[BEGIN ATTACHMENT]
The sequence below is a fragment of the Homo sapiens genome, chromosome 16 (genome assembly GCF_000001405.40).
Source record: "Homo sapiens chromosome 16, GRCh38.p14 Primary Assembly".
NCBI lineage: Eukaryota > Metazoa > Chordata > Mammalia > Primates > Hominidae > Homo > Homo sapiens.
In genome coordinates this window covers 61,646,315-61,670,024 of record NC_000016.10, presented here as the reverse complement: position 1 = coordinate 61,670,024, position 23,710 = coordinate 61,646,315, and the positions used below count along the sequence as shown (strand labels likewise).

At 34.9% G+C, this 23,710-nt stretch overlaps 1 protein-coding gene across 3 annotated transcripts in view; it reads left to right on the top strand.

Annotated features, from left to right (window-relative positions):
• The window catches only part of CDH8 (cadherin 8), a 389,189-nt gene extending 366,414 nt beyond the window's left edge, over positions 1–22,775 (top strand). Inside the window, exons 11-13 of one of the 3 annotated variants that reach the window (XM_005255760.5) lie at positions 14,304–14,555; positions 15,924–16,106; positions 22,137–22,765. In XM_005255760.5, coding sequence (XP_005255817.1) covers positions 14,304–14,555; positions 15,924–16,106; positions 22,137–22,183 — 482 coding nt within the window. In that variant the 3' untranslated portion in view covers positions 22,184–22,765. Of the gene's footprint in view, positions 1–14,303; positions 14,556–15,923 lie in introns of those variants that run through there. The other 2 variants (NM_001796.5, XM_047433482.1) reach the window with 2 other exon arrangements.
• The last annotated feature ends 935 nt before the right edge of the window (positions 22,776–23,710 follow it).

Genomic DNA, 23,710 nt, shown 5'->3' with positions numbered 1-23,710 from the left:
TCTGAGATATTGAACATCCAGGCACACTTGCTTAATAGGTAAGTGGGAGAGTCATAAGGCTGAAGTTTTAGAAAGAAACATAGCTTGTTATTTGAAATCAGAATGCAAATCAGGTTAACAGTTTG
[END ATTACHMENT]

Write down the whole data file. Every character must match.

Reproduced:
The sequence below is a fragment of the Homo sapiens genome, chromosome 16 (genome assembly GCF_000001405.40).
Source record: "Homo sapiens chromosome 16, GRCh38.p14 Primary Assembly".
NCBI lineage: Eukaryota > Metazoa > Chordata > Mammalia > Primates > Hominidae > Homo > Homo sapiens.
In genome coordinates this window covers 61,646,315-61,670,024 of record NC_000016.10, presented here as the reverse complement: position 1 = coordinate 61,670,024, position 23,710 = coordinate 61,646,315, and the positions used below count along the sequence as shown (strand labels likewise).

At 34.9% G+C, this 23,710-nt stretch overlaps 1 protein-coding gene across 3 annotated transcripts in view; it reads left to right on the top strand.

Annotated features, from left to right (window-relative positions):
• The window catches only part of CDH8 (cadherin 8), a 389,189-nt gene extending 366,414 nt beyond the window's left edge, over positions 1–22,775 (top strand). Inside the window, exons 11-13 of one of the 3 annotated variants that reach the window (XM_005255760.5) lie at positions 14,304–14,555; positions 15,924–16,106; positions 22,137–22,765. In XM_005255760.5, coding sequence (XP_005255817.1) covers positions 14,304–14,555; positions 15,924–16,106; positions 22,137–22,183 — 482 coding nt within the window. In that variant the 3' untranslated portion in view covers positions 22,184–22,765. Of the gene's footprint in view, positions 1–14,303; positions 14,556–15,923 lie in introns of those variants that run through there. The other 2 variants (NM_001796.5, XM_047433482.1) reach the window with 2 other exon arrangements.
• The last annotated feature ends 935 nt before the right edge of the window (positions 22,776–23,710 follow it).

Genomic DNA, 23,710 nt, shown 5'->3' with positions numbered 1-23,710 from the left:
TCTGAGATATTGAACATCCAGGCACACTTGCTTAATAGGTAAGTGGGAGAGTCATAAGGCTGAAGTTTTAGAAAGAAACATAGCTTGTTATTTGAAATCAGAATGCAAATCAGGTTAACAGTTTG